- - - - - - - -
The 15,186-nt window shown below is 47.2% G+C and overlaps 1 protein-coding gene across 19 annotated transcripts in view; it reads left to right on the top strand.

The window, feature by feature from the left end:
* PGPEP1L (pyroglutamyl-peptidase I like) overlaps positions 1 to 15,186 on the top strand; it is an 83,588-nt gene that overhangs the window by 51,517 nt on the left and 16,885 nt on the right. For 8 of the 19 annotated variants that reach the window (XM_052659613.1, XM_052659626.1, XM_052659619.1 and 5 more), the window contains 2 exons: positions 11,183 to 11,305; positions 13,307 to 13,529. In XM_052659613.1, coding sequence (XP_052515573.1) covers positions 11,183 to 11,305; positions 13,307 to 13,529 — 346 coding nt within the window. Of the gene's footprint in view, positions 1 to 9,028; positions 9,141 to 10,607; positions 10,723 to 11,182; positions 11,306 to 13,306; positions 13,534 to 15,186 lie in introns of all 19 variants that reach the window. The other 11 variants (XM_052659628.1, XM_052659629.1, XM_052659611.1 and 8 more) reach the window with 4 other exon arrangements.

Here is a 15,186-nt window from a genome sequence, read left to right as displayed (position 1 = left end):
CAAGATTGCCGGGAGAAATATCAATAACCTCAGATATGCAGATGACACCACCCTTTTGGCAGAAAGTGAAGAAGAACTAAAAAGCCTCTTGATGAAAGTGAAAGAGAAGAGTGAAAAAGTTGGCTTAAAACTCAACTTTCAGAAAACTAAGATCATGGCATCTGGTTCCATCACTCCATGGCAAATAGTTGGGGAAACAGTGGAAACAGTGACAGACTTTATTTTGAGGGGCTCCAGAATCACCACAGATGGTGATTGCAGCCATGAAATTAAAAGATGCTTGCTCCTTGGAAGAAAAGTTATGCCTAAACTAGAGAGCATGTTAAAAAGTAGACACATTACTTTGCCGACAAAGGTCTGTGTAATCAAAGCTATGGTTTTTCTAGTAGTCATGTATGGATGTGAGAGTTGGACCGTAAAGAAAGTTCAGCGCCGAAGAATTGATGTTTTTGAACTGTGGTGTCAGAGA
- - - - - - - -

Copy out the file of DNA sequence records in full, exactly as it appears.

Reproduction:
The 15,186-nt window shown below is 47.2% G+C and overlaps 1 protein-coding gene across 19 annotated transcripts in view; it reads left to right on the top strand.

The window, feature by feature from the left end:
* PGPEP1L (pyroglutamyl-peptidase I like) overlaps positions 1 to 15,186 on the top strand; it is an 83,588-nt gene that overhangs the window by 51,517 nt on the left and 16,885 nt on the right. For 8 of the 19 annotated variants that reach the window (XM_052659613.1, XM_052659626.1, XM_052659619.1 and 5 more), the window contains 2 exons: positions 11,183 to 11,305; positions 13,307 to 13,529. In XM_052659613.1, coding sequence (XP_052515573.1) covers positions 11,183 to 11,305; positions 13,307 to 13,529 — 346 coding nt within the window. Of the gene's footprint in view, positions 1 to 9,028; positions 9,141 to 10,607; positions 10,723 to 11,182; positions 11,306 to 13,306; positions 13,534 to 15,186 lie in introns of all 19 variants that reach the window. The other 11 variants (XM_052659628.1, XM_052659629.1, XM_052659611.1 and 8 more) reach the window with 4 other exon arrangements.

Here is a 15,186-nt window from a genome sequence, read left to right as displayed (position 1 = left end):
CAAGATTGCCGGGAGAAATATCAATAACCTCAGATATGCAGATGACACCACCCTTTTGGCAGAAAGTGAAGAAGAACTAAAAAGCCTCTTGATGAAAGTGAAAGAGAAGAGTGAAAAAGTTGGCTTAAAACTCAACTTTCAGAAAACTAAGATCATGGCATCTGGTTCCATCACTCCATGGCAAATAGTTGGGGAAACAGTGGAAACAGTGACAGACTTTATTTTGAGGGGCTCCAGAATCACCACAGATGGTGATTGCAGCCATGAAATTAAAAGATGCTTGCTCCTTGGAAGAAAAGTTATGCCTAAACTAGAGAGCATGTTAAAAAGTAGACACATTACTTTGCCGACAAAGGTCTGTGTAATCAAAGCTATGGTTTTTCTAGTAGTCATGTATGGATGTGAGAGTTGGACCGTAAAGAAAGTTCAGCGCCGAAGAATTGATGTTTTTGAACTGTGGTGTCAGAGA